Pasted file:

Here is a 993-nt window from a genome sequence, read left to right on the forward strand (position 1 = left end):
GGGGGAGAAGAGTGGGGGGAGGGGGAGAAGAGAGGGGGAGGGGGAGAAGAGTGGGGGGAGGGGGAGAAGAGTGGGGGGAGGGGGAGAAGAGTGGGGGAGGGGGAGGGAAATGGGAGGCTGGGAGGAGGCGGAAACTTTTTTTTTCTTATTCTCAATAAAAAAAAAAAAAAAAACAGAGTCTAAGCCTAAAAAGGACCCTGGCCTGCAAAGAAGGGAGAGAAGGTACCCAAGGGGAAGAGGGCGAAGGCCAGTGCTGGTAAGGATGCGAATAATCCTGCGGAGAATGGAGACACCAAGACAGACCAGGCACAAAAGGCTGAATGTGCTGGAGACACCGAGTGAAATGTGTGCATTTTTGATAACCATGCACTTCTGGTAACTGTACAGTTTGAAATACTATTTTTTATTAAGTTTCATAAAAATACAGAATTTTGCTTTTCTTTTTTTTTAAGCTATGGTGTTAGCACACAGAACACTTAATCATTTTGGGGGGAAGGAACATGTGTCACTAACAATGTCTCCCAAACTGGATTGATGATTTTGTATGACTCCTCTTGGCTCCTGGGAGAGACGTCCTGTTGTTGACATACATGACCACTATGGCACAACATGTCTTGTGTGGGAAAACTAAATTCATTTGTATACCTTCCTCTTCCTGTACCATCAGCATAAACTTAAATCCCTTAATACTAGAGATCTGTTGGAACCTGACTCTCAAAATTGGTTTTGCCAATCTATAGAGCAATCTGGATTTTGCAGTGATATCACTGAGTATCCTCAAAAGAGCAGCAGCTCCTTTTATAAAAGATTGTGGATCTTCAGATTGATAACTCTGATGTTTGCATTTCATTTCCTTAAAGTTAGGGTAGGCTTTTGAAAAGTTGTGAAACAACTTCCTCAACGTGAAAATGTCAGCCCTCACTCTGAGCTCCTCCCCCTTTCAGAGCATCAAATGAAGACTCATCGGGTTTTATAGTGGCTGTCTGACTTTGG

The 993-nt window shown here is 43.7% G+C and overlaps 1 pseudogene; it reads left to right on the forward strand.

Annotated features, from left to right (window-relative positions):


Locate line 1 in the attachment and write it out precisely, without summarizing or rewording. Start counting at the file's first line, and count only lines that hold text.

Here is a 993-nt window from a genome sequence, read left to right on the forward strand (position 1 = left end):